HTTP header injection

A recent study on HTTP header injection was published by PortSwigger’s director of research, James Kettle. Host Header Injection is frequently underrated and incorrectly categorized as an Open Redirection or XSS-level mild severity issue. He revealed a straightforward method in a post that he used to make a header injection vulnerability critical and earn a $12,500 prize.

Both request header injection on front-end servers and response header injection on back-end servers are covered by this technique.


All of this began when a random stranger asked him whether he had any suggestions for exploiting a path-based request header injection. A significant, heavily used website called “” that provided essential services contained the vulnerability:

GET /%20HTTP/ HTTP/1.1

HTTP/1.1 200 OK

GET /%20HTTP/ HTTP/1.1

HTTP/1.1 400 Bad Request

He typically avoids responding to emails of this nature. This time, the reporter is trapped because the email is actually unusable, and James is powerless to assist. He thought it might be able to transform request smuggling into header injection vulnerabilities, nevertheless. Also, the reporter agreed to a 50/50 bounty split provided I could help with the target website’s bug bounty programme, which is recognized for its competitive awards.

Upgrading header injection into HTTP request smuggling

Simple instructions allow anyone to transform a request header injection into a more serious HTTP desync.

Determine where injection occurs first, then add whatever is required for a clean exit from the context:

GET /%20HTTP/1.1%0d%0a%0d%0a HTTP/1.1

HTTP/1.1 400 Bad Request
Connection: close

After the back-end responds to the initial request, inject the following headers to guarantee that it maintains the connection:

GET /%20HTTP/ HTTP/1.1

HTTP/1.1 200 OK
Connection: keep-alive

Now, provide a second request that is entirely within our control to prepare for a traditional request smuggling assault. The server may attach additional headers or body after our injection; thus, one must take this into account. Here are just two possibilities for cross-user exploitation.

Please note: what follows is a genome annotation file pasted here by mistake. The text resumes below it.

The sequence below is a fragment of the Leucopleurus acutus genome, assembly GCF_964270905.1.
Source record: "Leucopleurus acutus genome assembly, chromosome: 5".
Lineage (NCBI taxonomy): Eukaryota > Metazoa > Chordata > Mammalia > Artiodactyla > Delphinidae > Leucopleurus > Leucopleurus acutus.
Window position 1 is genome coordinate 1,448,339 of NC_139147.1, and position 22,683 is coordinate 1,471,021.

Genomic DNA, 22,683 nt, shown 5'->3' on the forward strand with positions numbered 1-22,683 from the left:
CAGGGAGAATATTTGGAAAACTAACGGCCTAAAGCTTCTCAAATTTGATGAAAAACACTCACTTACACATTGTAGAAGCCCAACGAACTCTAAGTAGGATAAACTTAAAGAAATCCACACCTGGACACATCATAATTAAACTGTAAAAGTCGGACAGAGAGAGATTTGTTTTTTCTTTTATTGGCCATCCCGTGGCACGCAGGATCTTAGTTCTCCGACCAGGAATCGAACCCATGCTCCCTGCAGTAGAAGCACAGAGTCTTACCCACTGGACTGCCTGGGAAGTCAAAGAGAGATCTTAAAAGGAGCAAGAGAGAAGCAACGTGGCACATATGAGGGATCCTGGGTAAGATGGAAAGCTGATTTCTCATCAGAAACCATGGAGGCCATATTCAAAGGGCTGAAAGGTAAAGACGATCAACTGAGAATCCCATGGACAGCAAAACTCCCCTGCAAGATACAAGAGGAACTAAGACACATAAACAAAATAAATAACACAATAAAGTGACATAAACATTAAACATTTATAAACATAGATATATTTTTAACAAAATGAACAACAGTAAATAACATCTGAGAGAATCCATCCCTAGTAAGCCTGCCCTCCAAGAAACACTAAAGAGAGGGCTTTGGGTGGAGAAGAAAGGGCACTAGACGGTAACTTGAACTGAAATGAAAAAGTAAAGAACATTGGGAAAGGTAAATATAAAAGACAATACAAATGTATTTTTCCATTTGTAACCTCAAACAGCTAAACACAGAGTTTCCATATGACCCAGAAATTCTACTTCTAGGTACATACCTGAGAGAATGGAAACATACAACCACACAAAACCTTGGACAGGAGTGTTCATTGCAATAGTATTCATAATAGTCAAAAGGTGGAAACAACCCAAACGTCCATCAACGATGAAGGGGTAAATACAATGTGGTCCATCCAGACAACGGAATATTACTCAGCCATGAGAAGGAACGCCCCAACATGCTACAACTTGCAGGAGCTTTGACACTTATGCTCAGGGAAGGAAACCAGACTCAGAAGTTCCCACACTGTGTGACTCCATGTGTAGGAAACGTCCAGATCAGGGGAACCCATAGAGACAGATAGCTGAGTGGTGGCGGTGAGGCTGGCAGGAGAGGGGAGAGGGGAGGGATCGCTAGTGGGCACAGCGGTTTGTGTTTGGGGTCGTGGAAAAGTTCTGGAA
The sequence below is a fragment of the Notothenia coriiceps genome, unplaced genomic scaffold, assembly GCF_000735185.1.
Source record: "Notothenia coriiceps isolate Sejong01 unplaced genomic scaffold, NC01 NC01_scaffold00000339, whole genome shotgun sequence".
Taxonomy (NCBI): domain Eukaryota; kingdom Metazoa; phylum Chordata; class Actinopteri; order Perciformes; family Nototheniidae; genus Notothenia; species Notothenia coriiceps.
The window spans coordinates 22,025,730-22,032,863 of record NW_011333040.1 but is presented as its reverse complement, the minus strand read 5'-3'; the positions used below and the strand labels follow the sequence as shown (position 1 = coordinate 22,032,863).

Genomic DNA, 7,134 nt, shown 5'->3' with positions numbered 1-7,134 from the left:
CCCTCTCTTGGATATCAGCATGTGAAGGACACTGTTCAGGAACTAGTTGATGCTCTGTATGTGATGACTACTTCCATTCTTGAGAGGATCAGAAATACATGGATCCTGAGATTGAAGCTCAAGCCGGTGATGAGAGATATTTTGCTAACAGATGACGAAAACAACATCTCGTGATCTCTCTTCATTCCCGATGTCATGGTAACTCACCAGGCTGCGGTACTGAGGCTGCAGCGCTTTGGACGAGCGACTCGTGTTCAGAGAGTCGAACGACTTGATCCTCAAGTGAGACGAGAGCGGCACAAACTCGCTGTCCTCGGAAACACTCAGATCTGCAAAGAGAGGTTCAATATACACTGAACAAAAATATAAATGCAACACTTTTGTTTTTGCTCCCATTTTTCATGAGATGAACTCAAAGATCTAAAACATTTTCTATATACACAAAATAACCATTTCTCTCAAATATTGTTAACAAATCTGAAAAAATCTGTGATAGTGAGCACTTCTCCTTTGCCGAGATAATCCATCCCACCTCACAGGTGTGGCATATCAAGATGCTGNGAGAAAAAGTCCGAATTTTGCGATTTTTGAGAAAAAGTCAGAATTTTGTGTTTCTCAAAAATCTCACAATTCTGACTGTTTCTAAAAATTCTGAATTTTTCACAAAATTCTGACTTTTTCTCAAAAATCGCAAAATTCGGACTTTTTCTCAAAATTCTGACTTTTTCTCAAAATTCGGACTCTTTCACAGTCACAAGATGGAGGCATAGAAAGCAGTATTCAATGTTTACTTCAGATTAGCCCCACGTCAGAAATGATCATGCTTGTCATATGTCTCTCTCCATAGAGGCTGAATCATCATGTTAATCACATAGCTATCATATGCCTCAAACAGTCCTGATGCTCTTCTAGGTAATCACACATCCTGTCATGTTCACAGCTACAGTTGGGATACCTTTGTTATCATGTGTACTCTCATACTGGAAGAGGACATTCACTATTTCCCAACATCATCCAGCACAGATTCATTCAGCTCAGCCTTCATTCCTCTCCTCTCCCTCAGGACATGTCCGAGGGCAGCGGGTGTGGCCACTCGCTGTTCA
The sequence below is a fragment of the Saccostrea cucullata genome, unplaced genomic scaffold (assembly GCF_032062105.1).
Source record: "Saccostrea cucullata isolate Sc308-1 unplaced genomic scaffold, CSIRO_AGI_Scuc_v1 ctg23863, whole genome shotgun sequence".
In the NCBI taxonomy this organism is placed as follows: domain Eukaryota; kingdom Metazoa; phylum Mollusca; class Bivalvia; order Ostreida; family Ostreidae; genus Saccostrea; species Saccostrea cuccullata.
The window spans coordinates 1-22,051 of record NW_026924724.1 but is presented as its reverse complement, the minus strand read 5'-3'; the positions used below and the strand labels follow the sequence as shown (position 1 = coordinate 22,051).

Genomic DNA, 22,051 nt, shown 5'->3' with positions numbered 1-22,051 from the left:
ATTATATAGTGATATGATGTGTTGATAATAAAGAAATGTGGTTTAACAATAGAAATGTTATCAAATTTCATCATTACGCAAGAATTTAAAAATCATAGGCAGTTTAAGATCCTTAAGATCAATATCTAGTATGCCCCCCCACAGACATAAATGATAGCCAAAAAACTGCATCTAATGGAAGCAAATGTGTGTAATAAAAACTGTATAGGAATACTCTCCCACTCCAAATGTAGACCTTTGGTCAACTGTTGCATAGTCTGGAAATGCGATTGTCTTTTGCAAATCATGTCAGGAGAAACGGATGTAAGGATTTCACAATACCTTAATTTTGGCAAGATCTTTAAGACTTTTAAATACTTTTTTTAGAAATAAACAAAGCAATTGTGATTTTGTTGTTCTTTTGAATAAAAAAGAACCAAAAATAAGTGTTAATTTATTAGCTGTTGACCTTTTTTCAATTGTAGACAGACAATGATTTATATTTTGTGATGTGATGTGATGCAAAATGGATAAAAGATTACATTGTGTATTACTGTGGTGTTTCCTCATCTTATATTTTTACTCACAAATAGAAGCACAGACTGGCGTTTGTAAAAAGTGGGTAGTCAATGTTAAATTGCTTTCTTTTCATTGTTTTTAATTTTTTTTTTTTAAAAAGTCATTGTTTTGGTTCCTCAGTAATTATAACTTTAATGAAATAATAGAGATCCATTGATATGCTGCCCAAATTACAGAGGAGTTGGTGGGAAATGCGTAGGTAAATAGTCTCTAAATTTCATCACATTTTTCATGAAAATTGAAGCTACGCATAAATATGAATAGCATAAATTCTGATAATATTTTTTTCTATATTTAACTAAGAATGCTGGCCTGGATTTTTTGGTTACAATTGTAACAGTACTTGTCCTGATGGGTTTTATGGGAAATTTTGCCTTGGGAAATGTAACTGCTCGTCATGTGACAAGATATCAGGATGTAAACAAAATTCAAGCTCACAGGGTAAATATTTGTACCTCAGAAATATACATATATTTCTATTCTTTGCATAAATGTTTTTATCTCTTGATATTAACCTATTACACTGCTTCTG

naming a malicious prefix to contaminate a web cache or the request of the following user:

GET /%20HTTP/ HTTP/1.1

Alternately, you could build the prefix to combine with the trailing trash and produce a whole second request to start response queue poisoning.

GET /%20HTTP/ HTTP/1.1

He chose the latter, and it worked, allowing him to sporadically receive responses meant for other authenticated users. He captured a stunning screenshot but was unable to show it off.

This was enough to demonstrate the target’s serious impact, and once they patched it in just 24 hours, they offered a $12,500 prize.

If you have trouble using this method for yourself, you might find these two posts helpful:

Response header injection and the stacked-response problem

As can be shown, it’s not too difficult to upgrade request header injection into a desync. Upgrading response header injection can occasionally be simple. Other times, though, it mysteriously fails. He recently identified a defense mechanism that, in my opinion, explains this and offers a potential remedy.

When reading in a response, web browsers truncate the response and cut off the connection if they find more data than the server specified in the Content-Length header. He named this the “stacked-response problem” and discovered that it made it more difficult but still viable to exploit Client-Side Desync vulnerabilities.

There are already suspicions that numerous significant front-end servers utilize a comparable method, which has two security repercussions:

Normal desync attacks are not impacted, but response-queue poisoning is reduced.

It is challenging to transform HTTP desync from response header injection.

It’s possible that you’ve run into this method if your attempts to initiate a desync using response header injection fail. You must delay the injected response in order to avoid being detected by the front-over-read ends in order to get around it.

Injecting a lot of newlines, which servers normally consume without starting request/response processing, is one potential solution for this.

In the end, more study is required for this element. If you run into this problem on a bug bounty programme and run into trouble, I’d be pleased to see if I can get you in touch with him for assistance.

He added that these strategies won’t work as-is if the website where you discovered header injection lacks a front-end, but you could still be able to create a client-side desync.

Final Thoughts

In addition to HTTP Request Smuggling, James Kettle surmised that these techniques were once well-known but were forgotten. This helps to explain why response header injection is sometimes referred to as “response splitting” even though the response is never divided. Check read Hunting Evasive Vulnerabilities for a more thorough investigation of the topic of forgotten security knowledge.

Anyone could benefit from these strategies, and James Kettles would love to know whether you were successful using them.